When Open-Source Claims Fall Flat
Im really, really tired of hearing about open-source initiatives that are really just marketing hype having little to do with open source.
For example, take Microsofts shared-source nonsense. Shared source is not open source. When Microsoft gave European governments the opportunity to open-source Office 2003 but no other version of its Office suite, its motive was to let government customers tick off an open-source box on their IT requests and then get them to buy Office 2003.
Jason Matusow, director of Microsofts Shared Source Initiative, told eWEEK.com that Microsoft is not using the program as a sales tool and that there is no revenue associated with it. What nonsense!
Of course its not a sales tool! Its a marketing tool.
Some of us do know a bit about business as well as technology. If Microsoft couldnt make money off of sharing the source, it wouldnt be doing it.
Microsoft has been having trouble hanging onto government customers who are beginning to go toward Linux and open-source office suites. So, last year, Microsoft started offering shared source for Windows to some of those same customers.
Coincidence? I think not. This move with Office 2003s code is just more of the same.
Im also sick and tired of hearing Sun Microsystems say it will open-source Solaris. Sun has been saying it for months now, and were still not much closer than we ever were. Plus, since the company paid SCO for its Unix intellectual property goodness, I still dont see how Sun can possibly do it.
Unless now, heres a wild idea: Sun actually buys Unix, lock, stock and copyright barrel. With that, it could open-source Solaris, or anything else Unix, that its little heart wanted.
I cant see it myself, but hey, stranger things have happened.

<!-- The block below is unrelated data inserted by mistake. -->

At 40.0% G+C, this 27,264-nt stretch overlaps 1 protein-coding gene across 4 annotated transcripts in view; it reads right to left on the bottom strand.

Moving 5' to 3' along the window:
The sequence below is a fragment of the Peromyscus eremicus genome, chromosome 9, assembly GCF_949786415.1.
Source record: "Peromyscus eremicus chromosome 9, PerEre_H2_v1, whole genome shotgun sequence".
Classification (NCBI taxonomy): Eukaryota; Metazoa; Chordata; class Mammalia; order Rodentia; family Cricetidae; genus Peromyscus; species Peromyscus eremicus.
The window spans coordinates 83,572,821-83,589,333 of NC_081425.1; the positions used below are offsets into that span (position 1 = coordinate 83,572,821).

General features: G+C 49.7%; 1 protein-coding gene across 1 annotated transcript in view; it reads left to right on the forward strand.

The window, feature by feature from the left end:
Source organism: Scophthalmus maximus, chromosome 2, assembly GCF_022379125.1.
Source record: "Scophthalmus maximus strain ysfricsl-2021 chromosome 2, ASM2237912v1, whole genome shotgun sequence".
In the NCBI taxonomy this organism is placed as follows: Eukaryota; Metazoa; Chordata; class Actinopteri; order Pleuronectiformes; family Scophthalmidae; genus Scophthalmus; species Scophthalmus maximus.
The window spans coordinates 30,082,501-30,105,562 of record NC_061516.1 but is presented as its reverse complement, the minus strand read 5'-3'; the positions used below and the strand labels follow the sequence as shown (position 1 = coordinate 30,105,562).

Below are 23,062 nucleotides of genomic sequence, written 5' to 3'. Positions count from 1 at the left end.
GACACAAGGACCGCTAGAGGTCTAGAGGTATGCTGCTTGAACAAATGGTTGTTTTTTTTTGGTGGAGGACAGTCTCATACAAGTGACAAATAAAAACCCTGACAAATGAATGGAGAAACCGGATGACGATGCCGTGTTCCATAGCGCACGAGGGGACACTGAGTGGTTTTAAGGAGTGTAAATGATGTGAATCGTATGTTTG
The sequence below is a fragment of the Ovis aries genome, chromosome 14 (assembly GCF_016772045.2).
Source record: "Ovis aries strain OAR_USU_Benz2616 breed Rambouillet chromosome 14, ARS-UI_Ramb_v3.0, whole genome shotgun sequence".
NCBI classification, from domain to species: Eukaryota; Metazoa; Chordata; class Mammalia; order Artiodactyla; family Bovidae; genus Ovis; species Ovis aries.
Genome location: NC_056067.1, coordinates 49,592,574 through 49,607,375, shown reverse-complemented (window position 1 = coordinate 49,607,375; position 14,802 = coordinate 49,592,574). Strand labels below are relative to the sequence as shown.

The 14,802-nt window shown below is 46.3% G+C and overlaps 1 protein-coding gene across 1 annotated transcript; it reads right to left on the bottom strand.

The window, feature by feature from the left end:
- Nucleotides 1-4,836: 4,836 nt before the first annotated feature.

Still, what Id really like to see is for Sun to either fish or cut bait with open-sourcing Solaris. Come on, at least decide on a license already!
Speaking of licenses, please, oh please, dont give us another open-source license.
There areboy, do I wish I were making this upmore than 50 open-source licenses out there today. Sun, in fact, already has two of its own, SISSL (Sun Industry Standards Source License) and Sun Public License, that the Open Source Initiative has approved as being truly open source.
Sun also has another license, SCSL (Sun Community Source Licensing), that covers Java. No matter what anyone may tell you, SCSL isnt open source.
Dont believe me? Ask the American Bar Association.
But, back to the point: Sun, do youdo wereally need another open-source license? Please say no.
Please just do whatever youre going to do with open-source Solaris already. Or, heres a thought, how about open-sourcing Java??
eWEEK.com Senior Editor Steven J. Vaughan-Nichols has been using and writing about operating systems since the late 80s and thinks he may just have learned something about them along the way.